Colleen McCullough 1937–
The following entry presents an overview of McCullough's career through 1996. For further information on her life and works, see CLC, Volume 27.
Colleen McCullough is best known as the author of The Thorn Birds (1977), a popular generational saga set in Australia that made publishing history as an international bestseller. Often regarded as an Australian version of Margaret Mitchell's Gone with the Wind, The Thorn Birds established McCullough as a celebrated author of mainstream fiction. Though she earned a reputation as a romance writer with this novel and Tim (1974), McCullough has produced a diverse body of fiction in several genres, notably the psychological novel An Indecent Obsession (1981), the dystopic fantasy A Creed for the Third Millennium (1985), and an ambitious series of historical novels set in ancient Rome beginning with The First Man in Rome (1990).
A native Australian born in Wellington, New South Wales, McCullough spent most of her childhood in Sydney, where her family settled after a series of relocations in the Outback. As a child McCullough was an avid reader and took an early interest in literature and history; she also displayed an aptitude for science while in high school. Choosing science over the humanities for practical reasons, McCullough attended Holy Cross College and the University of Sydney intending to enter the medical profession, but an allergy to soap precluded a surgical career. Finding temporary employment as a teacher, librarian, bus driver, and journalist, McCullough eventually settled into work as a neurophysiology researcher in Sydney and London, and finally the Yale University School of Internal Medicine, where she remained from 1967 to 1976. While at Yale, McCullough wrote Tim and The Thorn Birds in the evening hours after work, both of which she sought to publish as a source of additional income. With the enormous success of The Thorn Birds, McCullough abandoned her scientific employment to devote her full attention to writing. She soon left the United States for the quiet isolation of Norfolk Island, an idyllic locale in the remote South Pacific. There she met Ric Robinson, a former house painter; they married in 1984. McCullough's sudden literary fame also prompted the production of a film version of Tim in 1981 and the popular miniseries adaptation of The Thorn Birds which aired in 1983. Since McCullough's resettlement to Norfolk Island, she has produced additional best-selling novels, including An Indecent Obsession, A Creed for the Third Millennium, The Ladies of Missalonghi (1987), and the first four volumes of her "Masters of Rome" series—The First Man in Rome, The Grass Crown (1991), Fortune's Favorites (1993), and Caesar's Women (1996).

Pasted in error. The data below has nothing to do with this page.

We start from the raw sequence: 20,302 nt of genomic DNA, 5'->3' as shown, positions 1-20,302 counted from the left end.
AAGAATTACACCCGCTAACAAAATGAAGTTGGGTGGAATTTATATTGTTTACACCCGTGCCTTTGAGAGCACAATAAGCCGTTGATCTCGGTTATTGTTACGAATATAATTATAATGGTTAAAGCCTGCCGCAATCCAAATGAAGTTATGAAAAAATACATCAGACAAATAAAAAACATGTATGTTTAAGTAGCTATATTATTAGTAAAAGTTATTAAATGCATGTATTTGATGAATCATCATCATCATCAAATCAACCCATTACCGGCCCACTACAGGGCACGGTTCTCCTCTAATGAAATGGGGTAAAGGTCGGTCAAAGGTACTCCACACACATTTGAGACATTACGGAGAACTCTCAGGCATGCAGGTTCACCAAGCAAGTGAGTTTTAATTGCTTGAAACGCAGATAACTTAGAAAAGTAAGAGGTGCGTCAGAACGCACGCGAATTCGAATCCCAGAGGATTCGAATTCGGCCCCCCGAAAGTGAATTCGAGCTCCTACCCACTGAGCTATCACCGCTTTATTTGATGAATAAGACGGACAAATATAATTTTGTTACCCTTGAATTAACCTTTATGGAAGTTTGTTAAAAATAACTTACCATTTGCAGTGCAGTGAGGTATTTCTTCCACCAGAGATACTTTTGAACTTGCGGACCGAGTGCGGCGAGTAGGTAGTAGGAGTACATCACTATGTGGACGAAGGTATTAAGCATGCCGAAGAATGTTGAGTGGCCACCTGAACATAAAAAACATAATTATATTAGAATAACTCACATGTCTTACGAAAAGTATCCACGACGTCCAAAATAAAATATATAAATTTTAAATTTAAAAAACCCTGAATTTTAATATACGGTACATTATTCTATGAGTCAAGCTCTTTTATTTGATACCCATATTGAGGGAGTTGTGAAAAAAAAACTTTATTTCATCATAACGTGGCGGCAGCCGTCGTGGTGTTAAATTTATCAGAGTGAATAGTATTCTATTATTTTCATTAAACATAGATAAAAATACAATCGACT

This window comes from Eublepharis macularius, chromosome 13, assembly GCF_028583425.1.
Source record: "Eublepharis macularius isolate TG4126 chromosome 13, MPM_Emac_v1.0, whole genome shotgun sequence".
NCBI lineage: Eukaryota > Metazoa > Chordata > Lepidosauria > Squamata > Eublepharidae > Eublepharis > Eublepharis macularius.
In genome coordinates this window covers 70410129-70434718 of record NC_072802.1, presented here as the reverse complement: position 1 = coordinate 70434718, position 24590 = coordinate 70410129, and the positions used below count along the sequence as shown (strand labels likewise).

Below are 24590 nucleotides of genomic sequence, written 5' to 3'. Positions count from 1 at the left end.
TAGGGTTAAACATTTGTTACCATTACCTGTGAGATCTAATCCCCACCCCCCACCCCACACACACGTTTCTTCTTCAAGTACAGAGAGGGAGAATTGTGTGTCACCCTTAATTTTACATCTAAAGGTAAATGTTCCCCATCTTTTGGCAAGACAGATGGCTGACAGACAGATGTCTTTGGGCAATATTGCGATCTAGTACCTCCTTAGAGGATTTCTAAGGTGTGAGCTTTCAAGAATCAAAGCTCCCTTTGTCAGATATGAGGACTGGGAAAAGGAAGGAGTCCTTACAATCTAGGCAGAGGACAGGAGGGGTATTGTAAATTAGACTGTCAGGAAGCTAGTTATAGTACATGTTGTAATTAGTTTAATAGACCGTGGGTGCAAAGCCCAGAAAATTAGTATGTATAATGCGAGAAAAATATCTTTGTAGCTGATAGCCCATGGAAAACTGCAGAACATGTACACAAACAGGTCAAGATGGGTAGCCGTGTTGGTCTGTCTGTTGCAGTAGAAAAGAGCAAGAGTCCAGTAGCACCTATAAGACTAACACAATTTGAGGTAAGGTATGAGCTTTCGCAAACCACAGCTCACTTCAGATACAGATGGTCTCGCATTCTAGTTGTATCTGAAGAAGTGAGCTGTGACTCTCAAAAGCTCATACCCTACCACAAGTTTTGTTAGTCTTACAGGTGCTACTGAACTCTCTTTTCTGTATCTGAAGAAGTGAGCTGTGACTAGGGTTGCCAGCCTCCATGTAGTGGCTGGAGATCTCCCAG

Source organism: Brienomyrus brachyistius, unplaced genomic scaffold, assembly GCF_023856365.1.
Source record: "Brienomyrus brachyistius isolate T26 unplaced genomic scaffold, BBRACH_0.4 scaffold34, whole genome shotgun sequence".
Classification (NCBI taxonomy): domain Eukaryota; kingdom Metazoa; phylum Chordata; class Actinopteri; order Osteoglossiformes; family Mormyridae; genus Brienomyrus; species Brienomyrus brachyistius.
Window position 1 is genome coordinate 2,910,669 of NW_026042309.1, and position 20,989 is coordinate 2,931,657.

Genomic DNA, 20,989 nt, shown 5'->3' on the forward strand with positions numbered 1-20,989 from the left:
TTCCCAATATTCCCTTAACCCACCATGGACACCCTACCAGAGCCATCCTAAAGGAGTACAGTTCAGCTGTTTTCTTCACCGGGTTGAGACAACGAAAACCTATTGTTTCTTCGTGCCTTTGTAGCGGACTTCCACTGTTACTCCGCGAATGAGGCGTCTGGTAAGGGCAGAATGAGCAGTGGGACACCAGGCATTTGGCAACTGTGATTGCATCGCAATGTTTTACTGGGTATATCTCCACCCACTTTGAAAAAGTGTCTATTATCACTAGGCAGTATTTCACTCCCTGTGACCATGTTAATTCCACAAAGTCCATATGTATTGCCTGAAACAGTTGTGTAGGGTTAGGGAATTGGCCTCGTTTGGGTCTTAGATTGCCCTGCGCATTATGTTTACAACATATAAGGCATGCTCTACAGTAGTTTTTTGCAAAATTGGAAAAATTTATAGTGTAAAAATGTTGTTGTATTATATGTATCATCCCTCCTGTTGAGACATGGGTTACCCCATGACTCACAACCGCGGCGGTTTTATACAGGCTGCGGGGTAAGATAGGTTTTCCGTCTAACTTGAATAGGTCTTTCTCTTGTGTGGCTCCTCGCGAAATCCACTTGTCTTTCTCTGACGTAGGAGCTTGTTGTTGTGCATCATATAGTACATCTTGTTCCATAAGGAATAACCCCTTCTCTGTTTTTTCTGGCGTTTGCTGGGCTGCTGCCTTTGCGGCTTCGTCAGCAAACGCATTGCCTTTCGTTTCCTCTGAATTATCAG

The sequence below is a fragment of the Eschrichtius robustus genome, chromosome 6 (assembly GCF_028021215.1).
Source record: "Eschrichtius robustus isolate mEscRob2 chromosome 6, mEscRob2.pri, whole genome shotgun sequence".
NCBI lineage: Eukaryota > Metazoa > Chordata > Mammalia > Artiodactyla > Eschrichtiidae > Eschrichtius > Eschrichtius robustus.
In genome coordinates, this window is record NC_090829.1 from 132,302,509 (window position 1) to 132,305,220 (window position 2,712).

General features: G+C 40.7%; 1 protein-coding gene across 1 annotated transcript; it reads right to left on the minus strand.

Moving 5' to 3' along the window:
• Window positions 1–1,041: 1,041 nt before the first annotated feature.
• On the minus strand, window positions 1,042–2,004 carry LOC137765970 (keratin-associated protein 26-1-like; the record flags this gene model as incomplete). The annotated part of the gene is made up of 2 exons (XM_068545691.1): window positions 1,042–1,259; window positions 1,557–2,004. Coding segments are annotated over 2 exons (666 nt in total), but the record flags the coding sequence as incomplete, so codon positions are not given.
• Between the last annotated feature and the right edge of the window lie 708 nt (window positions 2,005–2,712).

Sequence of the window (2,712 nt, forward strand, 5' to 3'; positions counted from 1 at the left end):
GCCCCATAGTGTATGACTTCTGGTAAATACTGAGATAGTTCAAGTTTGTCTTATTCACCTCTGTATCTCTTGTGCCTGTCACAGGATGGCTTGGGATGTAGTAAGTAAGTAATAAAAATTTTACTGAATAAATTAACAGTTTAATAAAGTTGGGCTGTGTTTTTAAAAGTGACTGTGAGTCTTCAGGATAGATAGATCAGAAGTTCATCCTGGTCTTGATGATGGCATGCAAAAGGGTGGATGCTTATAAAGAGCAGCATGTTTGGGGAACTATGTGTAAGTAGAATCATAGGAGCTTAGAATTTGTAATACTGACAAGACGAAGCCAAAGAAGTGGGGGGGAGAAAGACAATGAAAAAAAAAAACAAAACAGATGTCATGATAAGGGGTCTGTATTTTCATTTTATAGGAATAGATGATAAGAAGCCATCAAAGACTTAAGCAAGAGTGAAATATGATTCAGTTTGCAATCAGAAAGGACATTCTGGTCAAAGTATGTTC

McCullough's first novel, Tim, describes the romance and marriage of a wealthy, middle-aged woman and a much younger, mentally retarded man endowed with striking classical beauty. Their uncommon attachment blossoms as the woman teaches the man to read and function independently in the world. Through the realistic depiction of their tender relationship, McCullough conveys the profound power of love to bring meaning into solitary lives and to defy social expectations. McCullough also addresses the subject of mental retardation with unusual compassion and understanding. The Thorn Birds is a family saga that spans the Australian continent and three generations of Cleary descendants between 1915 and 1969. The central character is Meggie Cleary, whose frustrating lifelong love for a handsome Roman Catholic priest, Ralph de Bricassart, dominates the plot and underscores the theme of female suffering in the novel. Meggie's futile longing for Ralph is suggested by the title, which refers to a legendary bird that impales itself on a thorn and sings stoically as it dies. Meggie subsequently enters into an...
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